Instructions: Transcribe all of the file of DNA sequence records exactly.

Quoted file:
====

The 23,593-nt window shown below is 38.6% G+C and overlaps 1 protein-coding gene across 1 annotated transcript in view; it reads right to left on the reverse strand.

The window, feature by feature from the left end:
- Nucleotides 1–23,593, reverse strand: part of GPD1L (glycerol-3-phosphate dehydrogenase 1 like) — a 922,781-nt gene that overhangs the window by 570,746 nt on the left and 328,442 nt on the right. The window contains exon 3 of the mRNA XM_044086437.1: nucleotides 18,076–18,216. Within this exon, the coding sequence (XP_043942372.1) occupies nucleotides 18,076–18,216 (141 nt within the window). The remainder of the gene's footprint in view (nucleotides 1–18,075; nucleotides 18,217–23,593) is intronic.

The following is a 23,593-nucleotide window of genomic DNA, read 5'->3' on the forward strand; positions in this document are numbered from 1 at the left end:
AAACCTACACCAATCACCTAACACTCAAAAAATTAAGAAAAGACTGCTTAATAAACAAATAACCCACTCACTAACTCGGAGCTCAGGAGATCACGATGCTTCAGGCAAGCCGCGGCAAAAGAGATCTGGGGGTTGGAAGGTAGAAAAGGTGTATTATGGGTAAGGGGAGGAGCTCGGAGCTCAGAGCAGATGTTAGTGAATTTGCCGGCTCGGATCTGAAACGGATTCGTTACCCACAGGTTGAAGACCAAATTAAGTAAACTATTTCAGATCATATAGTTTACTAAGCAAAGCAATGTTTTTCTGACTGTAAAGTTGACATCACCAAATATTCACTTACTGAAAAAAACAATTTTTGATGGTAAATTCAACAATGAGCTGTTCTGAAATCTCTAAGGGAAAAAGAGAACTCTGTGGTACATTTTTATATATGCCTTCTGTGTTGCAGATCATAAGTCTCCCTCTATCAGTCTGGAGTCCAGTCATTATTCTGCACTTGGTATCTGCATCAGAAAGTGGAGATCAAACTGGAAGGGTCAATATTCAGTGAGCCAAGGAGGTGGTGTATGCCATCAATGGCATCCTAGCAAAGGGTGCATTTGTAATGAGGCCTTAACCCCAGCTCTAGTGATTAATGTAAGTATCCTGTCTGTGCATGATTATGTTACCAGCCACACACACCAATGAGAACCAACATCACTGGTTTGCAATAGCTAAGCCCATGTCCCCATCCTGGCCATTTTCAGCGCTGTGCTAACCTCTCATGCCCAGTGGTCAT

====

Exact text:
The 23,593-nt window shown below is 38.6% G+C and overlaps 1 protein-coding gene across 1 annotated transcript in view; it reads right to left on the reverse strand.

The window, feature by feature from the left end:
- Nucleotides 1–23,593, reverse strand: part of GPD1L (glycerol-3-phosphate dehydrogenase 1 like) — a 922,781-nt gene that overhangs the window by 570,746 nt on the left and 328,442 nt on the right. The window contains exon 3 of the mRNA XM_044086437.1: nucleotides 18,076–18,216. Within this exon, the coding sequence (XP_043942372.1) occupies nucleotides 18,076–18,216 (141 nt within the window). The remainder of the gene's footprint in view (nucleotides 1–18,075; nucleotides 18,217–23,593) is intronic.

The following is a 23,593-nucleotide window of genomic DNA, read 5'->3' on the forward strand; positions in this document are numbered from 1 at the left end:
AAACCTACACCAATCACCTAACACTCAAAAAATTAAGAAAAGACTGCTTAATAAACAAATAACCCACTCACTAACTCGGAGCTCAGGAGATCACGATGCTTCAGGCAAGCCGCGGCAAAAGAGATCTGGGGGTTGGAAGGTAGAAAAGGTGTATTATGGGTAAGGGGAGGAGCTCGGAGCTCAGAGCAGATGTTAGTGAATTTGCCGGCTCGGATCTGAAACGGATTCGTTACCCACAGGTTGAAGACCAAATTAAGTAAACTATTTCAGATCATATAGTTTACTAAGCAAAGCAATGTTTTTCTGACTGTAAAGTTGACATCACCAAATATTCACTTACTGAAAAAAACAATTTTTGATGGTAAATTCAACAATGAGCTGTTCTGAAATCTCTAAGGGAAAAAGAGAACTCTGTGGTACATTTTTATATATGCCTTCTGTGTTGCAGATCATAAGTCTCCCTCTATCAGTCTGGAGTCCAGTCATTATTCTGCACTTGGTATCTGCATCAGAAAGTGGAGATCAAACTGGAAGGGTCAATATTCAGTGAGCCAAGGAGGTGGTGTATGCCATCAATGGCATCCTAGCAAAGGGTGCATTTGTAATGAGGCCTTAACCCCAGCTCTAGTGATTAATGTAAGTATCCTGTCTGTGCATGATTATGTTACCAGCCACACACACCAATGAGAACCAACATCACTGGTTTGCAATAGCTAAGCCCATGTCCCCATCCTGGCCATTTTCAGCGCTGTGCTAACCTCTCATGCCCAGTGGTCAT